PSNI contacting marching bands and Orange lodges ‘across NI’ to assess ‘mood’ and parading plans

The PSNI is contacting marching bands and Orange lodges right across Northern Ireland to assess their political mood and parading plans, it is reported.

Friday, 16th April 2021, 6:25 am
Updated Friday, 16th April 2021, 9:06 am
PUP leader Billy Hutchinson is urging people to think twice about who is organising protests they are going to attend.

Yesterday the News Letter reported that the PSNI has been contacting bands across south Down to ask about their current political mood and their parading plans for the summer.

The news comes in the wake of recent street violence in loyalist areas, reportedly linked to the Irish Sea customs border and police handling of the funeral of senior republican Bobby Storey.

But since then leading bands activist Quincy Dougan told the News Letter that police had been carrying out such enquiries right across NI.

Committee chairman Simon Hoare MP said the committee would fight on for the victims.

“Bands from all genres, not just flute bands, have been contacted by phone or physically right across the entire Province from Enniskillen to Limavady to Bushmills, with a particularly large number approached in the Armagh and Mid/South Down areas,” he said. “In an even more unprecedented arbitrary move, representatives from Orange Lodges have also been approached.

“This is an unparalleled action from the PSNI, that as the membership of the various organisation concerned are hearing, is quickly turning into a palatable anger. This moves beyond the realm of community policing into something more sinister, and at least superficially appears to have been the result of instructions from the top tier of the PSNI.”

He asked what other groups and movements in Northern Ireland have experienced their communal leaders being personally contacted by police in such a manner.

Downshire Guiding Star Flute Band and Kinallen Flute Band also said the PSNI had arrived unannounced at people’s homes to ask questions.

A spokesman for the Loyalist Communities Council said yesterday that it has asked for the suspension of protests until after the Duke of Edinburgh’s funeral.

“The PSNI has a duty to declare if it is making similar contacts with Republican bands and organisations, and if not, to explain why” he told the News Letter.

Meanwhile, PUP leader Billy Hutchinson has appealed for loyalists to beware anonymous calls to protest on social media.

Speaking to the News Letter, the former UVF leader and PUP Councillor for the Greater Shankill Area said: “I am seeing calls to protest on social media but the organiser’s name is not on it.”

He added: “What I am saying to people is that could be put up by anybody, so you could be walking into a trap. Please be careful.”

Mr Hutchinson said he was aware of the social media posts from ‘United Unionist of Ulster’ which cited ‘a plan for the people’ - “but again we don’t know who is organising this and if it is genuine”.

Everyone has the right to protest but they also have a responsibility about how they do it, he said.

He added: “It should be organised from within their own community and it has to be managed.”

The protests he sees being organised are from people “who are not interested in what happens to people when they get there”. The councillor urged protest organisers to talk to police in advance about their plans.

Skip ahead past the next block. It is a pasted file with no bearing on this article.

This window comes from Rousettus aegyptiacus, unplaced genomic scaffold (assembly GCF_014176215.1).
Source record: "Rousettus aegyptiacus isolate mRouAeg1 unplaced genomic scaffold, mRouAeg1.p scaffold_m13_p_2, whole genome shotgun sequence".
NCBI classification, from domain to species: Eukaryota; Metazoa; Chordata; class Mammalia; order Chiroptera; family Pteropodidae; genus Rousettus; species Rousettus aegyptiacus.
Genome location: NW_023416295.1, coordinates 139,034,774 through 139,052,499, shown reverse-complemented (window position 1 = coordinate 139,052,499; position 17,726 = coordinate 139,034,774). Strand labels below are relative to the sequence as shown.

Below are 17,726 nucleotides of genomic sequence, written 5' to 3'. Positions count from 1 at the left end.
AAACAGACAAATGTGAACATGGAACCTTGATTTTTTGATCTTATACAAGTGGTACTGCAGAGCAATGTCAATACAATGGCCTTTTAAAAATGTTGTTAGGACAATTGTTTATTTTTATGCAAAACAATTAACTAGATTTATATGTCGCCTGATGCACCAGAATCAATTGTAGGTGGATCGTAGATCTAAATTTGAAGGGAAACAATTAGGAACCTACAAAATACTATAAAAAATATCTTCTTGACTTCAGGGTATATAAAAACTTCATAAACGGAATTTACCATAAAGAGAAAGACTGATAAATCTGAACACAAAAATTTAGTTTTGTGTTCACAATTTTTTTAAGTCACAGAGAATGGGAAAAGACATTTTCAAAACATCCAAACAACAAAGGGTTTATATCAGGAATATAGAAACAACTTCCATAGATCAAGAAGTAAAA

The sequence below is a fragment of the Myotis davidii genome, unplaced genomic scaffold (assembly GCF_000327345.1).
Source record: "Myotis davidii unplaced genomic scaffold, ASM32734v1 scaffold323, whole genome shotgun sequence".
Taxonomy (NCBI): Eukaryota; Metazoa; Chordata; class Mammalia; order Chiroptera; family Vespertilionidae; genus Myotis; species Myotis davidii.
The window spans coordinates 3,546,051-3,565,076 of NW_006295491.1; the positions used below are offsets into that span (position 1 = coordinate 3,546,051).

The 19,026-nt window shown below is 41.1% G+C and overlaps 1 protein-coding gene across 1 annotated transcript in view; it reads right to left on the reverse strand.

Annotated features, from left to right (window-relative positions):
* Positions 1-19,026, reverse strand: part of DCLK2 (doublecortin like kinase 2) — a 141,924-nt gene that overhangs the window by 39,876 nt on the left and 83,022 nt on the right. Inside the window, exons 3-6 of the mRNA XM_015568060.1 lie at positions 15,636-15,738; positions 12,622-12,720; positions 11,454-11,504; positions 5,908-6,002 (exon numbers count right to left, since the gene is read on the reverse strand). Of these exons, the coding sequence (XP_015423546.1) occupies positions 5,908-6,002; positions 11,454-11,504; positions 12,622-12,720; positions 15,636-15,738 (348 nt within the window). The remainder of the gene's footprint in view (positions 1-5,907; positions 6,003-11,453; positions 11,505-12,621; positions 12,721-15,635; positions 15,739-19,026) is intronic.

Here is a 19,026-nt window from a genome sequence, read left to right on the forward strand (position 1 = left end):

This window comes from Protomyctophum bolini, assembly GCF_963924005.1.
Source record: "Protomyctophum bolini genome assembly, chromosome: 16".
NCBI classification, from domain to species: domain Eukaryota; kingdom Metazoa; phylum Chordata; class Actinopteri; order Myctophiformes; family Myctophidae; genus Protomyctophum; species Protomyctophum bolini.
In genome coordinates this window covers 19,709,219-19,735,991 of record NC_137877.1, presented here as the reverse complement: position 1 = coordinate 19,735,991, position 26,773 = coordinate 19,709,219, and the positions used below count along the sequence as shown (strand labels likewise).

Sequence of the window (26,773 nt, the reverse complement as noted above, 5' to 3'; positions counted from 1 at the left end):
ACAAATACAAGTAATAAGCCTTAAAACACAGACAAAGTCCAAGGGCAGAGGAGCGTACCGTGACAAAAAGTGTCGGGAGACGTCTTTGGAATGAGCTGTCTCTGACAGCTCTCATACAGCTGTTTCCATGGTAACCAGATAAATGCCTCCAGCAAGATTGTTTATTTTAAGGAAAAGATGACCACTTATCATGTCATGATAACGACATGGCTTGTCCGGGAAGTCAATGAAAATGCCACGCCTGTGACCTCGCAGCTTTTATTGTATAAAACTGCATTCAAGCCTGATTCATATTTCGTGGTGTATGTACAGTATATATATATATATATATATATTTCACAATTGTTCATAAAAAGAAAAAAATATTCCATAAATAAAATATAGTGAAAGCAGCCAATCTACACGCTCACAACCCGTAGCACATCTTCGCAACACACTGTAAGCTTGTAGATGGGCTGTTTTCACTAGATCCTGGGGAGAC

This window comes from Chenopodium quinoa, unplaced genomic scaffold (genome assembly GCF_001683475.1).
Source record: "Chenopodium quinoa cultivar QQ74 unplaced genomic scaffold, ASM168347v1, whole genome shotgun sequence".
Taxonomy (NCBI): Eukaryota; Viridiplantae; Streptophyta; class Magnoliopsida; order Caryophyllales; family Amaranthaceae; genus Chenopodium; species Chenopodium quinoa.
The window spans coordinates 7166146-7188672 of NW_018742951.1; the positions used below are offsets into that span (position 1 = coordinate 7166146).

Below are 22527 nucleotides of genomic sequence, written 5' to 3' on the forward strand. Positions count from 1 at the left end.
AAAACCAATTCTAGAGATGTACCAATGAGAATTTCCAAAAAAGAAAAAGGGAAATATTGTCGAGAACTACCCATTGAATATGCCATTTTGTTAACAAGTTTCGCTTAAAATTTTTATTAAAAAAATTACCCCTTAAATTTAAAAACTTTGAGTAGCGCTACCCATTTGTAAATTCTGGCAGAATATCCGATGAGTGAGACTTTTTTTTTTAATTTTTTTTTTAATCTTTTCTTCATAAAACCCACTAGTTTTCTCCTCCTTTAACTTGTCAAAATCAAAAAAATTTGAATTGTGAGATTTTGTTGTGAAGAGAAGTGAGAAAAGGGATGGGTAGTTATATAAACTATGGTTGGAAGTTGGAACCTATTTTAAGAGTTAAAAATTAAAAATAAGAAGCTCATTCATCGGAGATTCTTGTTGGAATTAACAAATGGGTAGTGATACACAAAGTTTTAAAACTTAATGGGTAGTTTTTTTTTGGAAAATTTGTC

DUP Policing Board member Mervyn Storey said and his party leader Arlene Foster spoke with the Chief Constable last week about police contacting marching bands to assess their political mood and parading plans.

“It remains unclear as to the strategy adopted by the police,” he said. “The senior command should publicly give an explanation. We will always defend the right to protest. All protests should be peaceful and lawful.

“The United Kingdom is mourning the death of the Duke of Edinburgh, I concur with others in urging everyone to respect the loss being felt by the Queen and the Royal Family.”

A PSNI spokesperson said: “We would like to reassure band representatives that there is no underhand motive to neighbourhood police officers’ recent engagement with them.

“We have listened to recent criticism that, in some places, we are not hearing the concerns voiced by local communities.

“We are very conscious of the need to plan cooperatively for the upcoming summer parading season, as has been our approach over many years.

“Our intention and sincere desire is to re-establish good links with parade organisers at a local and regional level, as we begin to emerge from Covid lockdown.”

A message from the Editor:

Thank you for reading this story on our website. While I have your attention, I also have an important request to make of you.

With the coronavirus lockdown having a major impact on many of our advertisers - and consequently the revenue we receive - we are more reliant than ever on you taking out a digital subscription.

Subscribe to newsletter.co.uk and enjoy unlimited access to the best Northern Ireland and UK news and information online and on our app. With a digital subscription, you can read more than 5 articles, see fewer ads, enjoy faster load times, and get access to exclusive newsletters and content. Visit https://www.newsletter.co.uk/subscriptions now to sign up.

Our journalism costs money and we rely on advertising, print and digital revenues to help to support them. By supporting us, we are able to support you in providing trusted, fact-checked content for this website.

Alistair Bushe

Editor